Tuesday, October 9, 2018

A note from a flutist

Today my book Thirty Minutes Over Oregon: A Japanese Pilot's World War II Story takes flight—21 years after I learned of the story, and 11 after I began to research and write it. So perhaps the more accurate aero-analogy is today my book reaches cruising altitude.

Thanks to my co-pilots, editor Jennifer Greene and illustrator Melissa Iwai. You made the view from the cockpit so much nicer.

The first half of the story is about one man's unique achievement; Nobuo Fujita became the first (and still-only) person to bomb the U.S. mainland from a plane. The second half is about the same man's noble redemption; twenty years after what became known as the Lookout Air Raids, Nobuo returned to the U.S. to apologize and ended up forging a 35-year friendship with the Oregon town closest to the forested bomb site (though he did not speak English).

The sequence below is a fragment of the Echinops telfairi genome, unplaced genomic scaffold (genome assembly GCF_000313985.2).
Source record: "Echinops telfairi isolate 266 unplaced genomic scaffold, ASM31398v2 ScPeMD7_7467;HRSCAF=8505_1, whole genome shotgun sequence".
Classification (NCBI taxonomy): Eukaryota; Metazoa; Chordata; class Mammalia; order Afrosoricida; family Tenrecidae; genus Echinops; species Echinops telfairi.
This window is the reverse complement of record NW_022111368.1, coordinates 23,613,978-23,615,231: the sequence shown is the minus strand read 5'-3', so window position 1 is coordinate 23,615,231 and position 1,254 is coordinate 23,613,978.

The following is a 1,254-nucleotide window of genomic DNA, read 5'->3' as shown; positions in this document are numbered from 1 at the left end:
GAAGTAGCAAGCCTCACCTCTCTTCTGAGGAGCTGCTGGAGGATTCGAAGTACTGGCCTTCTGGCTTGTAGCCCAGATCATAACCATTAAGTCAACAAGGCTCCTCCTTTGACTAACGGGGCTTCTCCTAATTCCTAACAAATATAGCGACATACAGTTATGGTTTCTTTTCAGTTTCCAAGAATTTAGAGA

After Nobuo died in 1997, some of his ashes were spread in Japan, the rest at the bomb site.

Here is a note I received from Harry Nomura, a flutist who played at the Oregon ceremony (date 11/1/18 but received 10/1/18).

I challenge you to find a lovelier way to express this ritual than "sunk his bone by his dying wish." 

My wish is that this book lands near you and that the story within moves you the way it moved me to write it all those years ago.

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